Saturday, June 11, 2016

Fred and Ginger

Films: The Gay Divorcee
Format: DVD from personal collection on rockin’ flatscreen.

There’s a particular charm to early musicals, at least in theory. Even when they aren’t very good, there’s a sweet innocence to them. When your stars are Fred Astaire and Ginger Rogers, though, you’re likely to find something worth watching even if the story is dippy. The Gay Divorcee is the second film the pair made together, and while the plot isn’t a great deal to get excited about, it’s a hard film not to enjoy. Astaire and Rogers are a great couple on screen and a better one on the dance floor. Toss in Edward Everett Horton and Betty Grable, and yo’ve got a movie that, while thin on believable plot, is hard not to enjoy.

One of the benefits of The Gay Divorcee is that it doesn’t try to do anything crazy with Astaire’s character, like make him a gambler or something ridiculous. In this case, he’s Guy Holden, a famous dancer. Guy is returning to London with his friend Egbert Fitzgerald (Edward Everett Horton). When they arrive he discovers a young woman in distress—he skirt is caught in a steamer trunk and he assists her by tearing her skirt and then giving her his raincoat to cover her. She is naturally annoyed but he is smitten with her.

Egbert, as it happens, is a lawyer, but not a very good one. He’s been asked to cover his father’s firm while he is out, but has also been instructed not to do anything. However, a divorce case falls into his lap, and the girl is Guy’s girl from London, Mimi Glossop (Ginger Rogers). Mimi is desperate to divorce her husband, a geologist whom she hasn’t seen for years. Egbert decides that the best course of action is to have her caught with another man, which will speed the divorce along. This plan is approved of by Mimi’s Aunt Hortense (Alice Brady), thrice married, a former fiancée of Egbert’s, and a complete busybody.

With Guy still pining for Mimi, he and Egbert head down to a resort, which is also where Egbert plans to have Mimi caught sort of in flagrante with an Italian pseudo-gigolo named Tonetti (Erik Rhodes). Of course signals get crossed and Mimi becomes convinced that she’s supposed to get caught with Guy, Guy wonders why Mimi is alternately interested in him and repelled by him, and there’s lots of dancing before we get to a happy ending with Mimi’s dignity intact.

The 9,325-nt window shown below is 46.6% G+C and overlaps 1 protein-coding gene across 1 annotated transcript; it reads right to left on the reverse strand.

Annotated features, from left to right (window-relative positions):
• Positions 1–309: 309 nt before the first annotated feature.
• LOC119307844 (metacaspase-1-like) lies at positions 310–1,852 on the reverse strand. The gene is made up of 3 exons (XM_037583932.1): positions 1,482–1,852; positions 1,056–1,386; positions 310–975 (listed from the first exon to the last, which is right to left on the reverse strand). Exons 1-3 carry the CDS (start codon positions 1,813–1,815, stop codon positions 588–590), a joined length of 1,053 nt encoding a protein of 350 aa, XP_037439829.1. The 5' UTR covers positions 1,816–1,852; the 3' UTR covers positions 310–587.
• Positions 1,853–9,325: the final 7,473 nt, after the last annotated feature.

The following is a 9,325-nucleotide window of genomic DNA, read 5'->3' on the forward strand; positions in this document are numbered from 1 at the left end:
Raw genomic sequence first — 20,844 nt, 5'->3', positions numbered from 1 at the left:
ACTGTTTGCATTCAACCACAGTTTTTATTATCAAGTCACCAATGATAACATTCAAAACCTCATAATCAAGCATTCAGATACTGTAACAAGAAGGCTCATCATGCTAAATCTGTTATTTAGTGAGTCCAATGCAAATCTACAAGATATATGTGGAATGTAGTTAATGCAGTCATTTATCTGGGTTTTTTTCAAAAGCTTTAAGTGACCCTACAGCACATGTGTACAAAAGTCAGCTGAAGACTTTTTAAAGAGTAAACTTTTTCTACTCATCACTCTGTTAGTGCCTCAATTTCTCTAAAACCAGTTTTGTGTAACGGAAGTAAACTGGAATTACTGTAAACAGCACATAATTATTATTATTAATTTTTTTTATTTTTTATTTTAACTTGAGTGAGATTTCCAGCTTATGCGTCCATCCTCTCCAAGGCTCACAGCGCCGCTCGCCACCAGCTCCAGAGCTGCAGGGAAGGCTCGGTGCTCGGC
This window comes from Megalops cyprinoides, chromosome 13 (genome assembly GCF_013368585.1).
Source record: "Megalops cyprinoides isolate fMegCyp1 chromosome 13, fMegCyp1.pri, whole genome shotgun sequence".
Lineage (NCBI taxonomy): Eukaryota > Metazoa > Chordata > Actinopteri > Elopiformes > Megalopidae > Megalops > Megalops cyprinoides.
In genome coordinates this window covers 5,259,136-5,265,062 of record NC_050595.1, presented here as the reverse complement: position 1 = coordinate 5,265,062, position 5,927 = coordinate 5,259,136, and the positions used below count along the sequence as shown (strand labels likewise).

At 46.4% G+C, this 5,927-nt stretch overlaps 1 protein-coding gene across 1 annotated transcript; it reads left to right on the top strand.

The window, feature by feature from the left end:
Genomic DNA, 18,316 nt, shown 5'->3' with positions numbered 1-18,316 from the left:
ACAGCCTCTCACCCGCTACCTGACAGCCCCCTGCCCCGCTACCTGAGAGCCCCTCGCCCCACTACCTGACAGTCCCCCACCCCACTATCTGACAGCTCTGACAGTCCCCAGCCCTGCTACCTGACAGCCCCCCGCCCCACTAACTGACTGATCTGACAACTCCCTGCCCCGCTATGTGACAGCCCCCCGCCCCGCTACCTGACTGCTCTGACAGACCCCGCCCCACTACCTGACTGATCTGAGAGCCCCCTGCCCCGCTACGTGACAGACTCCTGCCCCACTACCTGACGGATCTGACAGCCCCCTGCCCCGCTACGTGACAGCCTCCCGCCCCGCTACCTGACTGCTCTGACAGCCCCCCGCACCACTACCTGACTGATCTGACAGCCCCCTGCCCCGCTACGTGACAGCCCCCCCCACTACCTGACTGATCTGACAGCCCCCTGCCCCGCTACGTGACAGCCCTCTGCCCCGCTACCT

Like I said at the top, The Gay Divorcee is pretty thin on plot. It’s standard fare for early musicals in that sense, because this isn’t a film about plot. This is an opportunity for people mired in the Great Depression to see some pretty people in nice clothes dancing and singing and taking their minds off their troubles for a couple of hours. The plot isn’t important at all—it’s a platform to get Fred and Ginger onto a dance floor a couple of times and to have Edward Everett Horton do double-takes better than anyone in film history. We’re not expected to take this seriously because it’s not serious at all.

It’s all about the dancing and the romance between Fred and Ginger…er, Guy and Mimi that we know is going to happen. The plot is merely a device needed to get the two of them together, and once they’re together, we’re just waiting for them to dance. Of course, they do, and it’s a great thing to behold. There’s nothing like them, and won’t be again. There’s a joy in watching them work a dance floor that can’t really be compared to anything else.